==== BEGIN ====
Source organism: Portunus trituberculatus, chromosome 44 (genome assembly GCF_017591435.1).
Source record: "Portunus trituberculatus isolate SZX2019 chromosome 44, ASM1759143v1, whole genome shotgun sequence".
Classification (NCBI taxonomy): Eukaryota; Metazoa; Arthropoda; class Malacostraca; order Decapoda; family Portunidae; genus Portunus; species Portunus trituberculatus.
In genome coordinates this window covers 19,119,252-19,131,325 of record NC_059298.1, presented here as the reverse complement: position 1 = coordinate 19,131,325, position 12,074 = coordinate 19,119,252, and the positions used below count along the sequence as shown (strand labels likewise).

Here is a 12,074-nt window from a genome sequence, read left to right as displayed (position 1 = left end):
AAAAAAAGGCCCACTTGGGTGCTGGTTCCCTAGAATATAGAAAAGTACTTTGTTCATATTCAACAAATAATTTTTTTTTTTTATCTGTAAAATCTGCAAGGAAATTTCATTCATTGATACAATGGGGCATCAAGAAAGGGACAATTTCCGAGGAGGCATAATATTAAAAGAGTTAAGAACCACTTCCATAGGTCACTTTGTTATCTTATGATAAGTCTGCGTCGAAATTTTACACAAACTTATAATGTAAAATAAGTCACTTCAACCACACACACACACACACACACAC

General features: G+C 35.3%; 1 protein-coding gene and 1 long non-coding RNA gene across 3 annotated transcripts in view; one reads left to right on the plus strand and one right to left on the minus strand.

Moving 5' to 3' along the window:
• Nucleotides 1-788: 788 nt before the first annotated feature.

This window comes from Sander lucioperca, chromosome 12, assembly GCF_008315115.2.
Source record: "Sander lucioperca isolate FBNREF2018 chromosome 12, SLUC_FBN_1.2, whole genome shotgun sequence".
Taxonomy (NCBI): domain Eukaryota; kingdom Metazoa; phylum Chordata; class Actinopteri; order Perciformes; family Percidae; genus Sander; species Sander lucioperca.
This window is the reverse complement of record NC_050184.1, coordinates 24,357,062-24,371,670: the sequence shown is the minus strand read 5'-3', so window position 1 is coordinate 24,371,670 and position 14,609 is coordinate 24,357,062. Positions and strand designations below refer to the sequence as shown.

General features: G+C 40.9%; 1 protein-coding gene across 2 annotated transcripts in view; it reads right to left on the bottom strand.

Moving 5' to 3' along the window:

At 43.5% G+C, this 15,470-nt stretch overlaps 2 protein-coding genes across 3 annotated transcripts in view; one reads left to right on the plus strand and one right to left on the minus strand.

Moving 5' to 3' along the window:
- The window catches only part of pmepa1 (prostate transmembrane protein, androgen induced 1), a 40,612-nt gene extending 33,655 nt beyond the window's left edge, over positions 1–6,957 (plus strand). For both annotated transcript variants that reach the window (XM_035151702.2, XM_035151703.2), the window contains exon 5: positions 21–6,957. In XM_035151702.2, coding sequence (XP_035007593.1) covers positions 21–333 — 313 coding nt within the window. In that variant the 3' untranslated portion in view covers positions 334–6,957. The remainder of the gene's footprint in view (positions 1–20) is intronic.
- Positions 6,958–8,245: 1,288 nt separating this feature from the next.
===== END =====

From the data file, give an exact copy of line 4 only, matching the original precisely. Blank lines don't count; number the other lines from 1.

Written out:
In genome coordinates this window covers 19,119,252-19,131,325 of record NC_059298.1, presented here as the reverse complement: position 1 = coordinate 19,131,325, position 12,074 = coordinate 19,119,252, and the positions used below count along the sequence as shown (strand labels likewise).